Will It All Be Like This? (USA Day 108)

Morning greeted us like two well-placed bashes over the head. We both had splitting headaches. I don’t quite know how we didn’t recognise last night that even with a measly two celebratory beers, we’d need plenty of water to line our meninges or they’d peel dryly off the inside of our skulls overnight and leave us dry and grumpy in the morning. Anyway, that’s how you get a hangover without getting drunk. Lesson learned.

Our host, the lovely Steve, warned us that the first twenty miles of Highway 101, between Astoria and Seaside, were well worth forgetting, and not to worry. Despite this warning, as we cycled on the gritty shoulder of a roaring highway past suburbs and dirt piles and driveways and log piles, the horrible question formed itself in my head,

“Will it all be like this?”

We’ve signed up for a good twelve hundred miles of Pacific coast. If the entire thing is to be even half this unpleasant, I’ll take a different road, thanks.

I don’t know, perhaps we should have listened to Steve a little more carefully, because the instant we left Seaside, the road quietened, curved, climbed and dropped, and entered another world. On our right, countless views of incredible beaches, dramatic cliffs, gargantuan offshore rocks, haze, spray, tide, swell, then we’d ascend into damp, living woodland where the cold clambered onto your skin, then out into salt-scented clifftops before plummeting back down to the next beach. Yes, the road remained busy, but intermittently. The shoulder played hide-and-seek-and-also-be-gravel-sometimes, but our tyres didn’t let us down by letting themselves down.

Our first and only beach stop of the day (but this better be a daily thing) was at Cannon Beach, where we dipped our front wheels in the Pacific to complete the three-month ceremony started on Sandy Hook, New Jersey. I also dropped the Atlantic shell that we’d picked up on that side into this ocean, to confuse and perplex marine biologists for years to come. What a jape.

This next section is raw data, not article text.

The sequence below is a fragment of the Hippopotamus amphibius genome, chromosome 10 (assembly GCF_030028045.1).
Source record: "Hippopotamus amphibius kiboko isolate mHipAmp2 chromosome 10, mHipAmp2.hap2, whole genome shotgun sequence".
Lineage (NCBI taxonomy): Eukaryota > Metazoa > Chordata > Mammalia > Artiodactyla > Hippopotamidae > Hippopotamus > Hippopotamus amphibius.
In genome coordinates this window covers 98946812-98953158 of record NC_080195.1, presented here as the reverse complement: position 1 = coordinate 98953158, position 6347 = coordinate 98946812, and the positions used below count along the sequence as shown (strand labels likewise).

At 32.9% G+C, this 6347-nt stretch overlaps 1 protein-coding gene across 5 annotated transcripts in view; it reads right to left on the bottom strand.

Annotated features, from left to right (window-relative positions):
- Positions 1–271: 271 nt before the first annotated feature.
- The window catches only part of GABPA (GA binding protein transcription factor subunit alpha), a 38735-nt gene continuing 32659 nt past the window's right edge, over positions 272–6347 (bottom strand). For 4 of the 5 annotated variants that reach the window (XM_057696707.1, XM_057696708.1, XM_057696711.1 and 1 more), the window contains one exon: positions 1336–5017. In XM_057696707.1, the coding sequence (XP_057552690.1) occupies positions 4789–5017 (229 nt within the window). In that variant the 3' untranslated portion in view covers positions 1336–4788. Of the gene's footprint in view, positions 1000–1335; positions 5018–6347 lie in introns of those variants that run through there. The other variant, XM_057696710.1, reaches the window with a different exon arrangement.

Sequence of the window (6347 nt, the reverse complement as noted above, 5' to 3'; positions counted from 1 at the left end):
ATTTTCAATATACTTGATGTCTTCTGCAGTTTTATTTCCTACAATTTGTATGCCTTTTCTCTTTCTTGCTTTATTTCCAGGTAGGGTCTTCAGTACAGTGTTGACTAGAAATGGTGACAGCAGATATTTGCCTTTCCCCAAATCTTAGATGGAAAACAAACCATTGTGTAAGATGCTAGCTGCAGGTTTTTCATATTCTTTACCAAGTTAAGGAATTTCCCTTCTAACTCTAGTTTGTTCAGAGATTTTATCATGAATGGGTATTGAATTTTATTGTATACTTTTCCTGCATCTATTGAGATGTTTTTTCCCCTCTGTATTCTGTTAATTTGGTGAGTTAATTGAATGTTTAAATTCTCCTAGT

We watched the dogs bury their muzzles in sand, ate some pasta from a bag (a lifestyle of such luxury that I doubt you’ll be able to relate) and inhaled lungfuls of sea air. We’d earned this.

Of course, after all this fun, we had some actual riding to do. Forty five more miles of it, in only a few hours of good light. We pedalled and gasped, pedalled and sighed, pointing out the pelicans in the sheltered bays, climbing the many steep yet tiny hills that reminded us of English roads, when a wonderful question formed itself in my head.

“Will it all be like this?”

Tillamook arrived, with its massive creamery that pumped out delicious yoghurts and ice cream, both of which we’ve been enjoying ever since descending this side of the Rockies. The big fans we are of this sweetened and flavoured dairy produce, we did no more than point at the factory and cycle on. This was no time for tours, even if you get a free cube of cheese at the end. We stocked up on seaside snacks for the next couple of camping days, then knocked off the 101 inland a few miles to meet our host, Bruce, in his gorgeous farmhouse. With his daughter, her daughter and a plateful of the tenderest steak you’ll ever meet, we ate well and loudly, relishing this welcoming family environment into which we’d cycled ourselves.

I really hope it'll all be like this.

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